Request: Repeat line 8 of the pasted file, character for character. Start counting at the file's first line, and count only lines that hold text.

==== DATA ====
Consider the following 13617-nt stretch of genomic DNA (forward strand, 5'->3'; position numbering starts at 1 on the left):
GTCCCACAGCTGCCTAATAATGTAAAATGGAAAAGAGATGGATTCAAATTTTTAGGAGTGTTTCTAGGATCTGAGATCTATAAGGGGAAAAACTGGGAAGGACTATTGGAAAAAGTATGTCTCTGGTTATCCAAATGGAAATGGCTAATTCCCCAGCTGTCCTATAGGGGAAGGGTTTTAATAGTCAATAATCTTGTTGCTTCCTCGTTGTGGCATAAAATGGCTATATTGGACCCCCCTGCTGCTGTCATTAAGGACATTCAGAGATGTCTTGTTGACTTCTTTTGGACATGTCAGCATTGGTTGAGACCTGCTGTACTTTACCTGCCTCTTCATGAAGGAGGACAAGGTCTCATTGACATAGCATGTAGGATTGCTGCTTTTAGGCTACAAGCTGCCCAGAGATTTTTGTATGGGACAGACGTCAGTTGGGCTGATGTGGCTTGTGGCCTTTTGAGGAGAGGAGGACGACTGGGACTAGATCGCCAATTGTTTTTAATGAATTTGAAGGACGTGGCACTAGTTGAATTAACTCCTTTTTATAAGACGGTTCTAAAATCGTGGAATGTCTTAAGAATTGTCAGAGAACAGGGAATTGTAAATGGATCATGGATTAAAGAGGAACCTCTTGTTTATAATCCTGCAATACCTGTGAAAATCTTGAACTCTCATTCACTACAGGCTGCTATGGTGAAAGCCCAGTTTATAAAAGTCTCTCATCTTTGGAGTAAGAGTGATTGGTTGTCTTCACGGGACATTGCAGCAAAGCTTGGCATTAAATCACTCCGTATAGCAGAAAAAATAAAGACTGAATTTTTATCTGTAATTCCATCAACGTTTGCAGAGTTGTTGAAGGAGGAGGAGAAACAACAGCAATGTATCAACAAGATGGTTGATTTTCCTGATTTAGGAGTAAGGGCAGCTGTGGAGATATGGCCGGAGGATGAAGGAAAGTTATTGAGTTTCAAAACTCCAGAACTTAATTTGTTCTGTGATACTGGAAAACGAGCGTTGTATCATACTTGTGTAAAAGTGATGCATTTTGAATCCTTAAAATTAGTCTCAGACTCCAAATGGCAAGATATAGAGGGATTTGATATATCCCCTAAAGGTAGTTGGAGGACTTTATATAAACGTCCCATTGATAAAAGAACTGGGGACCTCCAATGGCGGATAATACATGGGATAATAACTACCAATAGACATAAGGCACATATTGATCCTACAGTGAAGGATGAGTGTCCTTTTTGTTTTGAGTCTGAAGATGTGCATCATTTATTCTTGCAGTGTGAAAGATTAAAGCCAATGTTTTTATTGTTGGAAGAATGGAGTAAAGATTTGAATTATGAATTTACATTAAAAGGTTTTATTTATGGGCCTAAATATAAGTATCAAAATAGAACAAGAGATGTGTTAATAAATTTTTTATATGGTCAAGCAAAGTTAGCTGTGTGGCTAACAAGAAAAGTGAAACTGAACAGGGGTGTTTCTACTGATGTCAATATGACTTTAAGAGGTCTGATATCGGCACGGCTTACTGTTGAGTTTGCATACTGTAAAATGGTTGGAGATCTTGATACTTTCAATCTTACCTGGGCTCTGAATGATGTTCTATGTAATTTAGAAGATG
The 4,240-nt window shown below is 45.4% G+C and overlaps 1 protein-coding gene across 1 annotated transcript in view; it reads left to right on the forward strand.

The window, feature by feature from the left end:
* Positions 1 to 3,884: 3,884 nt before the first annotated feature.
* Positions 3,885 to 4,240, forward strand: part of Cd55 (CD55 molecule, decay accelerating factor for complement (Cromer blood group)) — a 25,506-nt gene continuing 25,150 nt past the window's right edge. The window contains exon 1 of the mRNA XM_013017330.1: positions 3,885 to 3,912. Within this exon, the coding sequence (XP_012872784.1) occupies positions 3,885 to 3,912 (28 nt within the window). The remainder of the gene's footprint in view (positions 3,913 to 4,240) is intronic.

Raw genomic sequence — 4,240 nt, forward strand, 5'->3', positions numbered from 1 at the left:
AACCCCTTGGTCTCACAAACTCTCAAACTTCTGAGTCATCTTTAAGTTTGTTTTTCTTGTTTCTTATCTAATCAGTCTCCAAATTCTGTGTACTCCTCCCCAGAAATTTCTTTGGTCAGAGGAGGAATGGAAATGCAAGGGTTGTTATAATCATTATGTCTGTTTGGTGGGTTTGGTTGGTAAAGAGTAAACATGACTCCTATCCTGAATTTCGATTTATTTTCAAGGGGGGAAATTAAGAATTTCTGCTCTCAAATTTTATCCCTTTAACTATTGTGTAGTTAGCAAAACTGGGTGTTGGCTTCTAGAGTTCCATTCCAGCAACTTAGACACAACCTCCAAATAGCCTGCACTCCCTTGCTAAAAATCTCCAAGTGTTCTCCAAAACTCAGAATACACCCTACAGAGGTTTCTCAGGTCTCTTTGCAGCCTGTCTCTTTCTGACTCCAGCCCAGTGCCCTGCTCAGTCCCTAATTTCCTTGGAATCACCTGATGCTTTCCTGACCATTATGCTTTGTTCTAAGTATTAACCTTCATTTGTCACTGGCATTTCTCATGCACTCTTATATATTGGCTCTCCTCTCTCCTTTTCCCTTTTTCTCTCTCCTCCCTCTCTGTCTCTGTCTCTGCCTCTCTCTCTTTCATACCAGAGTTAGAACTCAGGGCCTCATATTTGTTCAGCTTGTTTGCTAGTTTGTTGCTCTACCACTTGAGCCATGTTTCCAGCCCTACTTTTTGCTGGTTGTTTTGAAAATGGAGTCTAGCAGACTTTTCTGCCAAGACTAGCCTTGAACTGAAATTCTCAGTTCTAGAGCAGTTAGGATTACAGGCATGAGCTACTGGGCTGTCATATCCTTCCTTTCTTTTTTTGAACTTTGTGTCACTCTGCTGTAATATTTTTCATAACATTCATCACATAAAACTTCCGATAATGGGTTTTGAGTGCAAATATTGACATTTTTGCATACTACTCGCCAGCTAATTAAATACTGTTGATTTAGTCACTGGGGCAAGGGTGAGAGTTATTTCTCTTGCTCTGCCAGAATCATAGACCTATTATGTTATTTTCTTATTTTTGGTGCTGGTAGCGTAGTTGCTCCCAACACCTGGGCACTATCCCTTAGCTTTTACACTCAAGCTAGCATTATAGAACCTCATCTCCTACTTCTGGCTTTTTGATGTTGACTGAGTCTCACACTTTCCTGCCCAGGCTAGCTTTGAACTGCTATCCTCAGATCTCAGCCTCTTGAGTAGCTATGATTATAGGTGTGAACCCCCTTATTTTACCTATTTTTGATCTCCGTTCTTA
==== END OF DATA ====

AACCCCTTGGTCTCACAAACTCTCAAACTTCTGAGTCATCTTTAAGTTTGTTTTTCTTGTTTCTTATCTAATCAGTCTCCAAATTCTGTGTACTCCTCCCCAGAAATTTCTTTGGTCAGAGGAGGAATGGAAATGCAAGGGTTGTTATAATCATTATGTCTGTTTGGTGGGTTTGGTTGGTAAAGAGTAAACATGACTCCTATCCTGAATTTCGATTTATTTTCAAGGGGGGAAATTAAGAATTTCTGCTCTCAAATTTTATCCCTTTAACTATTGTGTAGTTAGCAAAACTGGGTGTTGGCTTCTAGAGTTCCATTCCAGCAACTTAGACACAACCTCCAAATAGCCTGCACTCCCTTGCTAAAAATCTCCAAGTGTTCTCCAAAACTCAGAATACACCCTACAGAGGTTTCTCAGGTCTCTTTGCAGCCTGTCTCTTTCTGACTCCAGCCCAGTGCCCTGCTCAGTCCCTAATTTCCTTGGAATCACCTGATGCTTTCCTGACCATTATGCTTTGTTCTAAGTATTAACCTTCATTTGTCACTGGCATTTCTCATGCACTCTTATATATTGGCTCTCCTCTCTCCTTTTCCCTTTTTCTCTCTCCTCCCTCTCTGTCTCTGTCTCTGCCTCTCTCTCTTTCATACCAGAGTTAGAACTCAGGGCCTCATATTTGTTCAGCTTGTTTGCTAGTTTGTTGCTCTACCACTTGAGCCATGTTTCCAGCCCTACTTTTTGCTGGTTGTTTTGAAAATGGAGTCTAGCAGACTTTTCTGCCAAGACTAGCCTTGAACTGAAATTCTCAGTTCTAGAGCAGTTAGGATTACAGGCATGAGCTACTGGGCTGTCATATCCTTCCTTTCTTTTTTTGAACTTTGTGTCACTCTGCTGTAATATTTTTCATAACATTCATCACATAAAACTTCCGATAATGGGTTTTGAGTGCAAATATTGACATTTTTGCATACTACTCGCCAGCTAATTAAATACTGTTGATTTAGTCACTGGGGCAAGGGTGAGAGTTATTTCTCTTGCTCTGCCAGAATCATAGACCTATTATGTTATTTTCTTATTTTTGGTGCTGGTAGCGTAGTTGCTCCCAACACCTGGGCACTATCCCTTAGCTTTTACACTCAAGCTAGCATTATAGAACCTCATCTCCTACTTCTGGCTTTTTGATGTTGACTGAGTCTCACACTTTCCTGCCCAGGCTAGCTTTGAACTGCTATCCTCAGATCTCAGCCTCTTGAGTAGCTATGATTATAGGTGTGAACCCCCTTATTTTACCTATTTTTGATCTCCGTTCTTA